Countless Second Chances

Here we are again. Another Sunday. Another sermon. Another conviction. I always seem to get refreshed, motivated, and ready to follow on Sundays. I’m convinced I can do it. I’m ready to give God my all.

Then Monday comes. (Actually, if I’m being honest, sometimes I don’t make it past Sunday night.) Something upsets me or makes me angry. I get impatient. I feel myself starting to drift away. By the time Monday morning rolls around, my conviction is waning. Monday evening, it may be long gone.

Is it just me? Do you ever struggle to follow through on your Sunday convictions during the week? Am I the only one asking myself what I can do about it?

The only solution I’ve found is to continue in the presence of God. I need to pray and to read His word. I need to abide with Him and turn to Him when I feel myself slipping. So why don’t I do it?

I don’t have time. I have better things to do. I’ll do it later. I  can give you a multitude of excuses, but none stand up.

For what I am doing, I do not understand.
For what I will to do, that I do not practice; but what I hate, that I do.
Romans 7:15 NKJV

I find myself constantly praying for forgiveness for not reading the Word and not walking as closely as I should. And somehow, God gives me another second chance. I should be out of second chances by now. I can’t count high enough to number the amount of chances I’ve gotten. But still, there God is – so forgiving, so willing to give another chance. Because He wants me – and He wants you – to come back. No matter how many times we’ve strayed. No matter how many times we’ve fallen or failed, He still wants us.

He still wants us.

What an incredible love.

So this Monday morning, I’ll start all over. I’ll try to remember those Sunday feelings and to pursue those Sunday convictions. I may have to ask for forgiveness. I know I’ll have to ask for strength to keep going. But I won’t give up, because God doesn’t give up on me.

Always inside this mess
I have found forgiveness
As infinite as You
Countless second chances
We’ve been given at the cross.
Rend Collective, “Second Chance”

Mary, Did You Know?

I have always loved Christmas. The lights, the music (which is acceptable year-round), the food, time spent with family, and most importantly, celebrating the birth of our Savior.

This Christmas will be my little girl’s first. At eight months old, she really doesn’t understand it yet. I anticipate that she will tear into her gifts because she loves tearing into things. She will eat delicious food because she loves food. But she does not yet know or understand the season.

This year is different for me. This is the first Christmas I have been a mom, and it has prompted a stirring in my heart. I have been thinking so much about that tiny baby born to Mary and what that first Christmas must have been like.

We’ve all heard the song. “Mary, did you know that your baby boy will one day walk on water? Mary, did you know that your baby boy would save our sons and daughters?” Last year, this song brought me to tears at the thought of my tiny Peanut growing inside of me and who she might grow up to be. This year, it brings me to tears because I can so much better understand Mary’s position.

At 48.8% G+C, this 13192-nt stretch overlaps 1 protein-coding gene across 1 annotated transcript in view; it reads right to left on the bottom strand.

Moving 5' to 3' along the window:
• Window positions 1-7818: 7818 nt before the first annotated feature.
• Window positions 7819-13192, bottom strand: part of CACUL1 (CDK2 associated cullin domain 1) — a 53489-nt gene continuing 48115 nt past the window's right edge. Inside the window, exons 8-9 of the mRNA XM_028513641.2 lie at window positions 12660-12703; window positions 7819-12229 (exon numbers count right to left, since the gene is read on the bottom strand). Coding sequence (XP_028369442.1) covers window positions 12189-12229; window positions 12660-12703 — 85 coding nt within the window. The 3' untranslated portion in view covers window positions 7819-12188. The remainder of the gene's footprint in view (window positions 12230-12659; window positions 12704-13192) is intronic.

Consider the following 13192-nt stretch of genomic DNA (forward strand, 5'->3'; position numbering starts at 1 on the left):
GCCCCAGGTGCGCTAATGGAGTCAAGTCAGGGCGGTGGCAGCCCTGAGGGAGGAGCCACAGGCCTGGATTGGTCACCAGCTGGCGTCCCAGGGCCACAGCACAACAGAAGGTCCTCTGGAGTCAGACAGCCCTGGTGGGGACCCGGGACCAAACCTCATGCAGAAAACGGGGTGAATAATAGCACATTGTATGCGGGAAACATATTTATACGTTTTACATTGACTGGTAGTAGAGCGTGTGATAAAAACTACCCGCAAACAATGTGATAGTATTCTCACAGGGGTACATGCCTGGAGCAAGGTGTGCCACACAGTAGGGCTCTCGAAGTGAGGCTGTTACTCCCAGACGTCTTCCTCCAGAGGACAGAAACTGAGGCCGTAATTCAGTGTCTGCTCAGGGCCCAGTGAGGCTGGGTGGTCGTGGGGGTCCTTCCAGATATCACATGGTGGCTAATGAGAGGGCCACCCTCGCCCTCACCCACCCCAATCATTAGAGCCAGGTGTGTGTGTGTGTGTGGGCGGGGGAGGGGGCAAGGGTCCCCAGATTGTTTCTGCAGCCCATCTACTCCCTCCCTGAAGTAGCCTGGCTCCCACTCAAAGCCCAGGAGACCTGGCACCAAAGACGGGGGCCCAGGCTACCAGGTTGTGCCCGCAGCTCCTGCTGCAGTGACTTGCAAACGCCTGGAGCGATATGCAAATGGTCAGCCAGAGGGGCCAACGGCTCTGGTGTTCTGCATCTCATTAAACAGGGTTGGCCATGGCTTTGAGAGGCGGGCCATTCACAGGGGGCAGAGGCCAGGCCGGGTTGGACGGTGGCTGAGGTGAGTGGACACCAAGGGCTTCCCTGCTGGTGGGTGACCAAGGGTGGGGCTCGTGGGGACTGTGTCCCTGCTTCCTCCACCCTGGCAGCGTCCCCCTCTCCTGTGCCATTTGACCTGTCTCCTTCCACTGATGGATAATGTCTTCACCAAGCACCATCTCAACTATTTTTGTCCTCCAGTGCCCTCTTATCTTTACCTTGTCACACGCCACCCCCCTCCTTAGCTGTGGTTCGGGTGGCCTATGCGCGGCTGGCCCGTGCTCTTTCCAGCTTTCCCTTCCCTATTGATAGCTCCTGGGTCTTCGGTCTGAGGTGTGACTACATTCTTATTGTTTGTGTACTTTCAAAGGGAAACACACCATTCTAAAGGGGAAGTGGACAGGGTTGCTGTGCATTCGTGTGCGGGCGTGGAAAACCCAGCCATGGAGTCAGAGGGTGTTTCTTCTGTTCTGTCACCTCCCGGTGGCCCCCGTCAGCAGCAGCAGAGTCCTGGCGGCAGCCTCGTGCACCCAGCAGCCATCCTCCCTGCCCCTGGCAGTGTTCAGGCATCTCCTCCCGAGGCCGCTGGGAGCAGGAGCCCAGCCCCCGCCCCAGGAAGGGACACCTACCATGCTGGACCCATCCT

As a mom, you have so much love for this little person you hold in your arms. You would do anything for them – sleep (or rather, not sleep) all night every night in a recliner, wipe up spit and vomit and who knows what else, give your time and devotion and sometimes your sanity for their well being. I can’t help but think about that first Christmas and what Mary must have felt. She was a new mom, which is terrifying. She must have been exhausted from delivering the baby. Then she held this tiny miracle in her arms and her heart must have burst with love. But more than that, she held Jesus. She held the Son of God.

Think about that for a minute. She held in her arms her newborn baby, her precious son, who was also the Son of God. What an incredible feeling that must have been. What an incredible responsibility. Was Mary afraid of messing up? Was she afraid of not knowing what to do, if not raising Jesus the way she should? Did she ever get impatient or frustrated with him?

As a mom, it’s easy to get swept up in the day to day monotony of life. The laundry and vacuuming and cooking and grocery shopping and appointments. It’s easy to forget the miracle that surrounds you every day. God sent this little baby to be yours, to love and cherish and teach and nurture. He entrusted you with this most precious gift. He loves you that much.

And more than that, He loves you so much that He sent His son for you. He sent Jesus to Mary on that Christmas long ago so that you could live.

This Christmas season, I urge you to stop and think about this. Whether you’re a mom or a dad, grandma or grandpa, childless or trying. Think about the incredible fact that Jesus came here as a tiny, vulnerable little baby. The Son of God was born in a manger, grew up sinless, and died on a cross, all for you. If that’s not a miracle, I don’t know what is.